To what other innovation contexts might this be generalizable? Several cone to mind in the services marketing area: consumers now seek and receive advice from specialists in a wide array of choice areas that were once restricted to personal decision making. There are now consultants in wardrobe purchasing, SAT preparation, portfolio management, home decorating and lawn care. Each of these service providers performs a function that, until relatively recently in our culture, was performed by the consumer personally. Consumers have adopted these service innovations because they found that the function was performed more competently by a specialist than by themselves. This type of innovation adoption, and the conditions that precipitate it, has been described in greater detail in an article by Solomon (1986).

The Role of Social Class

A fourth proposition suggested by childcare experiences is that social class norms may serve as constraints on the range of innovation options considered. In the innovation adoption literature, income level of the adopter and price of the innovation are both cited as factors influencing adoption probabilities (cf, Roger 1983). Generally, the higher the income of the potential adopter and the lower the price of the innovation, the more likely it is that adoption will occur (i e., economic risk is minimized under these conditions). However, social class normative constraints surrounding the child care adoption decision may convolute this straightforward logic. Now obviously, consumers having low incomes are constrained in their ability to adopt the most expensive (and perceived most deluxe) childcare option - a live-in housekeeper. They simply cannot afford the $250 per week needed to purchase this "other substitute" to care for their children; and thus, their children are sent to the most affordable, and least deluxe, type of child care service - the public day care center.

However, not quite so obviously but just as consistently, upper income parents are symbolically constrained by social class norms from adopting all but the most expensive (and perceived most deluxe) childcare options. This means that for parents of Upper Middle or upper SES the only socially acceptable childcare options are live-in housekeepers and (less desirably) private nursery schools. Thus, just as low incomes may prevent poor parents from hiring housekeepers, social class norms ("what will the neighbors say"' prevent rich parents from adopting low cost childcare service innovations.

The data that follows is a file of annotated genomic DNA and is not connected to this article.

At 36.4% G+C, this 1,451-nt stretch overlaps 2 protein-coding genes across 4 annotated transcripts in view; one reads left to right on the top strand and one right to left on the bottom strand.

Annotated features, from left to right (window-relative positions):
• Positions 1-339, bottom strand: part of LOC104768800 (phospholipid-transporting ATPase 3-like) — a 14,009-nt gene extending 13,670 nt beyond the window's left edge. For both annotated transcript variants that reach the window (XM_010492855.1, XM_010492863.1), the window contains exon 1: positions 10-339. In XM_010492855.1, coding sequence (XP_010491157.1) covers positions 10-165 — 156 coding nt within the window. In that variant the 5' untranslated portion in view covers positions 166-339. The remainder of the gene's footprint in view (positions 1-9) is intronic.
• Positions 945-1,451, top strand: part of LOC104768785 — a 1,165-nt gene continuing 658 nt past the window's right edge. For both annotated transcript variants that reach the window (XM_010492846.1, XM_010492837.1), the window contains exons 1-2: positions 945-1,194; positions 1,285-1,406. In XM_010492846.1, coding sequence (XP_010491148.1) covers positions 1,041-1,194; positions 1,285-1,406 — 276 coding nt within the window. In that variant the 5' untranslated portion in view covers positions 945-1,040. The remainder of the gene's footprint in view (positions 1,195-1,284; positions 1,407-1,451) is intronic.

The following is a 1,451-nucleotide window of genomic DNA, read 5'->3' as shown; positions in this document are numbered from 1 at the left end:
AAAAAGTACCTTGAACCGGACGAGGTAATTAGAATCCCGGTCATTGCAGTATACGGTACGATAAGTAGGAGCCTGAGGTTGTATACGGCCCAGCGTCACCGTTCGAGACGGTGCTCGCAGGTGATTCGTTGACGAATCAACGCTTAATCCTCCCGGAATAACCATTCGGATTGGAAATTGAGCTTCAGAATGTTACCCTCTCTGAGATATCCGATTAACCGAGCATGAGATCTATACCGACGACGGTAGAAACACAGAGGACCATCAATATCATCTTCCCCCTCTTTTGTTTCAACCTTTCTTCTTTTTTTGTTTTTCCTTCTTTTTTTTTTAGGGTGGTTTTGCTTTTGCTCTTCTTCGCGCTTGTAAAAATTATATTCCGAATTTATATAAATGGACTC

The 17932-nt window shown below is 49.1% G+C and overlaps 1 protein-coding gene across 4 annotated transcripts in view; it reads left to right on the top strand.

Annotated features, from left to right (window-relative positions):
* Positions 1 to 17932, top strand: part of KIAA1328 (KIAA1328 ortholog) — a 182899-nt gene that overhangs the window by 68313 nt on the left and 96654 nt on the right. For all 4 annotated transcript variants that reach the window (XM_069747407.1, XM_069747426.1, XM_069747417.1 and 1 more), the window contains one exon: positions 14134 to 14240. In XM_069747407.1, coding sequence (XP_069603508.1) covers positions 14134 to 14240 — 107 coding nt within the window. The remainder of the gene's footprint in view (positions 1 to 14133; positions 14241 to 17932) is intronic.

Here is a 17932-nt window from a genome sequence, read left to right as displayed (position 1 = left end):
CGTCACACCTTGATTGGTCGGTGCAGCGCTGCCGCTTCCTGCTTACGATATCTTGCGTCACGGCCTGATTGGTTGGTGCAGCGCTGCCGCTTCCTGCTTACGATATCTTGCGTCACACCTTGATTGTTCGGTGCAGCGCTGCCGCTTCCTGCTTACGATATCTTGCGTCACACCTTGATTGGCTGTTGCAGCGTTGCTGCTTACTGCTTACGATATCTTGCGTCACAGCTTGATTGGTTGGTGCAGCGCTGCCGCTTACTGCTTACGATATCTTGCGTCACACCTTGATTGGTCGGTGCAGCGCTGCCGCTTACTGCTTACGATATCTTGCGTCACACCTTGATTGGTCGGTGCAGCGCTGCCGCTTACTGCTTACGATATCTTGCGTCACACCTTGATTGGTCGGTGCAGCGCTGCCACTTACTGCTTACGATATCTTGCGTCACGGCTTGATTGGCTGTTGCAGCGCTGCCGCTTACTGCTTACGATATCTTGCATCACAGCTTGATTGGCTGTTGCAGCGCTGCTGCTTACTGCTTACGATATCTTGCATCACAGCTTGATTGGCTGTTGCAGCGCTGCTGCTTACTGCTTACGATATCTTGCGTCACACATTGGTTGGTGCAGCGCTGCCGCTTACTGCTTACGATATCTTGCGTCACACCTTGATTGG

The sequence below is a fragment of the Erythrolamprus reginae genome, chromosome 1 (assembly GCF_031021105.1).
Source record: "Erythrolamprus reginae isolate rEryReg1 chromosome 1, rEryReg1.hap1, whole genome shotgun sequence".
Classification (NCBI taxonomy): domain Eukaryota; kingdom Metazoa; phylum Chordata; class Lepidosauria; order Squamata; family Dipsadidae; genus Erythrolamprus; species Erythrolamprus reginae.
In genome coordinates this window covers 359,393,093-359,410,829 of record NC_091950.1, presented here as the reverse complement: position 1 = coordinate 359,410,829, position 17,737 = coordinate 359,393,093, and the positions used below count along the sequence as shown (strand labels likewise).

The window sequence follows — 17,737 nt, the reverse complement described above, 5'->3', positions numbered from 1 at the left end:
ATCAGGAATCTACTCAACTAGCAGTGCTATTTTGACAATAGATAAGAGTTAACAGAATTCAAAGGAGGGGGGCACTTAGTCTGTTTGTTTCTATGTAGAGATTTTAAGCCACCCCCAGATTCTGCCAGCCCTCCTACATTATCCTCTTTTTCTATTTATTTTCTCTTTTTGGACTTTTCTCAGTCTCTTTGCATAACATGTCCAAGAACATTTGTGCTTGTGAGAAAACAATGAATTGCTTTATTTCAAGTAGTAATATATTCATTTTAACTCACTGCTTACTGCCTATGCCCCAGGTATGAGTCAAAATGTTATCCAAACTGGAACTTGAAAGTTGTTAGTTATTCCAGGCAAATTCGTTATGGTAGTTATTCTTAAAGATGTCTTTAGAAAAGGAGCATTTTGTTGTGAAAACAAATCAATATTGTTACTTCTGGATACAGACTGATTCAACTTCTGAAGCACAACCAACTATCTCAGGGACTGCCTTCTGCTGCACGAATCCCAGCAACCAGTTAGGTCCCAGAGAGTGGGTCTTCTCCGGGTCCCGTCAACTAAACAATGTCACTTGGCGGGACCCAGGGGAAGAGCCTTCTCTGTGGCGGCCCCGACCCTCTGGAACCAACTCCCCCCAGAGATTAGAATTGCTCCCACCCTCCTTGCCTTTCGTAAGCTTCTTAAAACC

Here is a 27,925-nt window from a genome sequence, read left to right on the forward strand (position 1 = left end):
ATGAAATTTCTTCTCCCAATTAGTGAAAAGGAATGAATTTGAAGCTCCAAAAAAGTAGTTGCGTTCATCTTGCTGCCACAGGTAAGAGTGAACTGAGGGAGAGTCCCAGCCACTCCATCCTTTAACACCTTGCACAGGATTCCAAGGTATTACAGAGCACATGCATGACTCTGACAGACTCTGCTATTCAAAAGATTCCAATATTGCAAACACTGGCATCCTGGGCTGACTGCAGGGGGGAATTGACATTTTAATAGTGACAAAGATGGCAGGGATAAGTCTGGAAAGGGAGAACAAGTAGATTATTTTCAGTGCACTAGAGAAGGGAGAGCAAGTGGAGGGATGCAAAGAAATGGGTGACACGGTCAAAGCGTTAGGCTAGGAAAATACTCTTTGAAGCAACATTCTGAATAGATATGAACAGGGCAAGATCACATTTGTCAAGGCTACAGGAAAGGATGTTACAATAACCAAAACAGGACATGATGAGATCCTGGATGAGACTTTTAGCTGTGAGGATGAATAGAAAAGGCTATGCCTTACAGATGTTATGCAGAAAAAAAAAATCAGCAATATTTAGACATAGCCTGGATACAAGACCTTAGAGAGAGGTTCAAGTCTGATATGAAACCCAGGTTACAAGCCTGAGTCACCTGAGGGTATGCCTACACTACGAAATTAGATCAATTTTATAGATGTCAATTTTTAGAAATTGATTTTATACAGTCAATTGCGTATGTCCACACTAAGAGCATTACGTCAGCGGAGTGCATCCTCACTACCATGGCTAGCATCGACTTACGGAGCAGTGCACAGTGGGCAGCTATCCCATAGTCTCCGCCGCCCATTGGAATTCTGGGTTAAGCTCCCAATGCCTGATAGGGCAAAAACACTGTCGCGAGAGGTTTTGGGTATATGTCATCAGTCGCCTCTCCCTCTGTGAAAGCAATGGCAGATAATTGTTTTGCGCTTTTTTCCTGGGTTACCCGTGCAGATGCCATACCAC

Of course, the underlying assumption supporting this social class normative constraint is that higher priced childcare options are also higher in quality. As stated earlier, personal experience has led me to strongly doubt the strength of the price/quality correlation with regard to childcare services. But, personal experience aside, the fact remains that the innovation literature generally has failed to consider the constraining role that social class norms may play in many adoption decisions. Several innovation options may be eliminated from serious consideration simply because they are not appropriate for people "of a certain class" irregardless of their ability to perform the desired function more efficiently or effectively than other options.

The More Things Change ... The More They Don't Stay the Same

A fifth, and final, proposition I would like to put forward concerns the dynamic nature of complex innovations. The continuous flux and instability of these innovations and their adopters is perhaps most vividly evidenced by the childcare decision, but is present in other contexts, as well. Quite often in the literature an innovation is depicted as a stable entity - a collection of tangible attributes that the adopter need only learn about in order to reach an adoption decision. Similarly, the adopter is generally depicted as a stable human being knowledgeable about his/her own preferences and desires. In childcare innovation adoption decisions, neither of these conditions holds true.

First, as noted earlier, childcare alternatives and their characteristics are in a rapid state of transition. In my community, for example, two new private day care centers have just opened, a church-affiliated nursery has closed, two new agencies are offering nanny and au pair referral services, and the senior citizens center has initiated a "rent-a-grandmother" service. Hours, costs, and functions associated with each of these novel options vary widely, making direct comparisons impossible. Similar proliferation of childcare innovations likely confronts parents elsewhere. And similar situations of innovation overload confront consumers of personal computers, compact disc stereo systems, zero-coupon bonds, adjustable rate hone mortgages, and other complex, rapidly-evolving innovation contexts.